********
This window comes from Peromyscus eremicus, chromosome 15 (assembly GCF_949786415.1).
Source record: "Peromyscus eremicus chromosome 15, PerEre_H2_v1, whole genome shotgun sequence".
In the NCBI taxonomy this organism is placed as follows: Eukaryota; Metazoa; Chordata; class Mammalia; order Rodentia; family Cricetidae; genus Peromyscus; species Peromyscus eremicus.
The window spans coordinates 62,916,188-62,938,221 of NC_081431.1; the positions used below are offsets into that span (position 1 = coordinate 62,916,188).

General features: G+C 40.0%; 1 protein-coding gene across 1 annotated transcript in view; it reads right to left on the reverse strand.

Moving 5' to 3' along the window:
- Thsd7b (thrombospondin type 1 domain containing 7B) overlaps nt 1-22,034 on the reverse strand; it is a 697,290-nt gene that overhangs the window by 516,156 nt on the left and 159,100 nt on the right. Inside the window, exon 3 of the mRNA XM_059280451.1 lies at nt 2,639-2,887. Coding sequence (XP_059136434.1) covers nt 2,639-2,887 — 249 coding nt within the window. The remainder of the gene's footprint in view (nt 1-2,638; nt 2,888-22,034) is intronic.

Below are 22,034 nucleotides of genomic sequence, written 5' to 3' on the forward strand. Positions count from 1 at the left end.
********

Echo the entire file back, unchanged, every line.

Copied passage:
This window comes from Peromyscus eremicus, chromosome 15 (assembly GCF_949786415.1).
Source record: "Peromyscus eremicus chromosome 15, PerEre_H2_v1, whole genome shotgun sequence".
In the NCBI taxonomy this organism is placed as follows: Eukaryota; Metazoa; Chordata; class Mammalia; order Rodentia; family Cricetidae; genus Peromyscus; species Peromyscus eremicus.
The window spans coordinates 62,916,188-62,938,221 of NC_081431.1; the positions used below are offsets into that span (position 1 = coordinate 62,916,188).

General features: G+C 40.0%; 1 protein-coding gene across 1 annotated transcript in view; it reads right to left on the reverse strand.

Moving 5' to 3' along the window:
- Thsd7b (thrombospondin type 1 domain containing 7B) overlaps nt 1-22,034 on the reverse strand; it is a 697,290-nt gene that overhangs the window by 516,156 nt on the left and 159,100 nt on the right. Inside the window, exon 3 of the mRNA XM_059280451.1 lies at nt 2,639-2,887. Coding sequence (XP_059136434.1) covers nt 2,639-2,887 — 249 coding nt within the window. The remainder of the gene's footprint in view (nt 1-2,638; nt 2,888-22,034) is intronic.

Below are 22,034 nucleotides of genomic sequence, written 5' to 3' on the forward strand. Positions count from 1 at the left end.